Background: Given the high prevalence of 43% in a hospital based study at Ruharo Eye Center, it is prudent to know what is happening in the community because School-going children represent a particularly vulnerable group among those with uncorrected refractive errors.
Information about the magnitude and pattern of refractive errors in children is essential for planning effective community programs to deal with the problem.
Objective: To determine the prevalence and pattern of refractive errors among primary school children aged 5 to 15 years in Mbarara Municipality, Southwestern Uganda.
Methods: This was a cross-sectional descriptive school based study in which a sample of primary school children was screened for refractive errors in Mbarara Municipality in Southwestern Uganda. The study population comprised all primary school going children sampled from the selected schools and targeted all the children with refractive errors found in the selected schools. A multistage stratified random sampling was used. A total of 4 schools were selected from 61 schools all primary schools with classes up to primary seven both public and private. The schools were regarded as strata. Based on the overall number of pupils in all the 4 schools put together, the proportionate contribution of each school was calculated. The pupils in each school were then selected using simple random sampling as to meet the assigned sample size per school. A case was defined as a pupil with a significant refractive error if the visual acuity during the study period was less than 6/6 in the better eye with the use of a Snellens chart and was improving with refraction. Objective and subjective refractions were done only in the cases. Data was analysed using STATA version 11.0. A p-value of < 0.05 was considered statistically significant.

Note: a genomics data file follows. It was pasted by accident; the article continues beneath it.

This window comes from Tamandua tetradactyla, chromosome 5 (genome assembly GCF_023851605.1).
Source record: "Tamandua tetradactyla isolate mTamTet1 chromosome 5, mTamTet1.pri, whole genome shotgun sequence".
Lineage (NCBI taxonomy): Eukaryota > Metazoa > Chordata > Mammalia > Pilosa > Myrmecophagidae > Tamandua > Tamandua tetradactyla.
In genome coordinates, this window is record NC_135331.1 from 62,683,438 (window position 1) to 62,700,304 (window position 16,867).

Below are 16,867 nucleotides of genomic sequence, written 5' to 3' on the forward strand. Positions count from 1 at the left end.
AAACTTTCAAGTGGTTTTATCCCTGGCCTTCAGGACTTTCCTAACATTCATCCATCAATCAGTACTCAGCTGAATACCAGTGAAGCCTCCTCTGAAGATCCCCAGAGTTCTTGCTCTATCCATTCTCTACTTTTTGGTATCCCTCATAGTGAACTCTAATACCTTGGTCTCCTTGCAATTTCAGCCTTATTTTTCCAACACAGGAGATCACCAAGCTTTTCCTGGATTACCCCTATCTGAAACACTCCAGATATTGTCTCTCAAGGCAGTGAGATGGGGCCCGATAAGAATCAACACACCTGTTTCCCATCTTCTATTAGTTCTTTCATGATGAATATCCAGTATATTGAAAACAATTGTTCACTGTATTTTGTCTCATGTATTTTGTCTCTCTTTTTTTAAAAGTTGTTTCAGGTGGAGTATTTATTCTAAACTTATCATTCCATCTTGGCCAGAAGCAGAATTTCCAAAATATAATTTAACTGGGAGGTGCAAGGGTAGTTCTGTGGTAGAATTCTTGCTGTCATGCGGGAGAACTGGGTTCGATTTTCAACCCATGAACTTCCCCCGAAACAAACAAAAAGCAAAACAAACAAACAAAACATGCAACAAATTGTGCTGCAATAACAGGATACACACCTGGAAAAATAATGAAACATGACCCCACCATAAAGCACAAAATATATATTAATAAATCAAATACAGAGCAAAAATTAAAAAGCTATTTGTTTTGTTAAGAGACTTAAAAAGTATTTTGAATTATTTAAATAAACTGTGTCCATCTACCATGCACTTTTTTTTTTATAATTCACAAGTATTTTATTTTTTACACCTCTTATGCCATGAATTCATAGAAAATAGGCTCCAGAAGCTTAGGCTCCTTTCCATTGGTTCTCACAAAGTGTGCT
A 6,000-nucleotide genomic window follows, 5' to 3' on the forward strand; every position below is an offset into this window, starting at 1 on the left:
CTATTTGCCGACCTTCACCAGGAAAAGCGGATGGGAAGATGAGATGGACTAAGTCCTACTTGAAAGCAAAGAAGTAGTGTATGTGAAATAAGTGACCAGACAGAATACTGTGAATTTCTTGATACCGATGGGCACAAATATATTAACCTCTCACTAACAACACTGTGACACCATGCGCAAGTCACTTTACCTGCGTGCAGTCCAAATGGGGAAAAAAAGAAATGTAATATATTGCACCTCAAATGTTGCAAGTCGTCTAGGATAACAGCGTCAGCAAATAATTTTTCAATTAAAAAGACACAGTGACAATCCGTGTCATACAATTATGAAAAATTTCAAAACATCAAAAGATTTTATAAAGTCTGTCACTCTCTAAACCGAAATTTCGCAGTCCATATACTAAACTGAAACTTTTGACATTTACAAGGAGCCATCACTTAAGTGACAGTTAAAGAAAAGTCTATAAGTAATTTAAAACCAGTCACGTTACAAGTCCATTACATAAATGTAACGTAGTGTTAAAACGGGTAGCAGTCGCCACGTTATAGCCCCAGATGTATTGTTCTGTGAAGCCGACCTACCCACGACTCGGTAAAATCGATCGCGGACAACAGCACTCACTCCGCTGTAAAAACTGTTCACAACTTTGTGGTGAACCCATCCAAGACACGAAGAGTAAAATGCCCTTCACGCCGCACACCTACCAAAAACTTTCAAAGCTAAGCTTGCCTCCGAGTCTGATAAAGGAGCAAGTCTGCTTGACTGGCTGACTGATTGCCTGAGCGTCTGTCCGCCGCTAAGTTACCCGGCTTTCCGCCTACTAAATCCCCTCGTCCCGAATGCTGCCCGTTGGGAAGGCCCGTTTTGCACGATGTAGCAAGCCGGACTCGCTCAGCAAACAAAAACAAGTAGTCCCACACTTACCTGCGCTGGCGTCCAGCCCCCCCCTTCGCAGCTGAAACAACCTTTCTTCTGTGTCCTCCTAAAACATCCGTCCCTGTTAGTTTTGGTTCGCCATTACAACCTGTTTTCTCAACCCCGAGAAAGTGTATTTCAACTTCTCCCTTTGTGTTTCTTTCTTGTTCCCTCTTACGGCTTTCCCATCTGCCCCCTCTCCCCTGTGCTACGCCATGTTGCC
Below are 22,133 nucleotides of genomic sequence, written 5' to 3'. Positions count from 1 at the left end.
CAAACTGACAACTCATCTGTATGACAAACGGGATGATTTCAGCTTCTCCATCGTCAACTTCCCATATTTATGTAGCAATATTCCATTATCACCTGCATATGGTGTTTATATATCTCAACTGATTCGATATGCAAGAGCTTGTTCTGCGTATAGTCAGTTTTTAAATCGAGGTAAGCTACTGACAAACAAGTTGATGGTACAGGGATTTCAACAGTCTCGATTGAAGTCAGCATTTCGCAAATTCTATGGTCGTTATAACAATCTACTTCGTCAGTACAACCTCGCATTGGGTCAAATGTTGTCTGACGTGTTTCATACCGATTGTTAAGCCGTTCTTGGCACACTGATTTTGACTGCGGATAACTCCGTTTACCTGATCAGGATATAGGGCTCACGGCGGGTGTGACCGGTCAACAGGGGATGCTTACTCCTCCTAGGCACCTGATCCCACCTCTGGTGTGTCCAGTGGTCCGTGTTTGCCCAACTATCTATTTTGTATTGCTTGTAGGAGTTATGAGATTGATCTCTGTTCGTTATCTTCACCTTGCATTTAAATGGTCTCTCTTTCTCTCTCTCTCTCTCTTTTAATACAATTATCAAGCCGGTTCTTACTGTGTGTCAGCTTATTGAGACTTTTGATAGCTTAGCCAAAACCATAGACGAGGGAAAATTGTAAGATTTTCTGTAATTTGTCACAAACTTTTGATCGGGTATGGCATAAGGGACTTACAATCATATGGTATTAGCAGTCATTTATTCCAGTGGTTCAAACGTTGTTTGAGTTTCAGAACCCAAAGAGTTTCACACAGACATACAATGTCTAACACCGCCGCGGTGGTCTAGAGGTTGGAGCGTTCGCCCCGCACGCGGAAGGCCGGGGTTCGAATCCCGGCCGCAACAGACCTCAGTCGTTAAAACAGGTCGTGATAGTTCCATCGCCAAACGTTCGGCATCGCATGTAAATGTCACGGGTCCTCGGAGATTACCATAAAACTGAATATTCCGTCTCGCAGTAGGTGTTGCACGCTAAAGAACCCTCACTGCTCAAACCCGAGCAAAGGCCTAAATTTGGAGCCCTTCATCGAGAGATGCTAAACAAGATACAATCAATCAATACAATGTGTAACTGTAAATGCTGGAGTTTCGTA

Results: A total number of 1135 pupils participated in the study. The prevalence of refractive errors was 4.6% (95%CI 3.5-6.0). Astigmatism accounted for 2.3%, myopia 1.2% and hyperopia 1.1%. No significant difference was found with the pattern of refractive errors among the study participants. Among the pupils diagnosed with refractive errors, only 7.7% had corrective glasses.
Conclusion: Astigmatism is the commonest type of refractive error among the children of age 5 - 15 years followed by myopia and hyperopia. Refractive errors remain uncorrected in a significant number of children.
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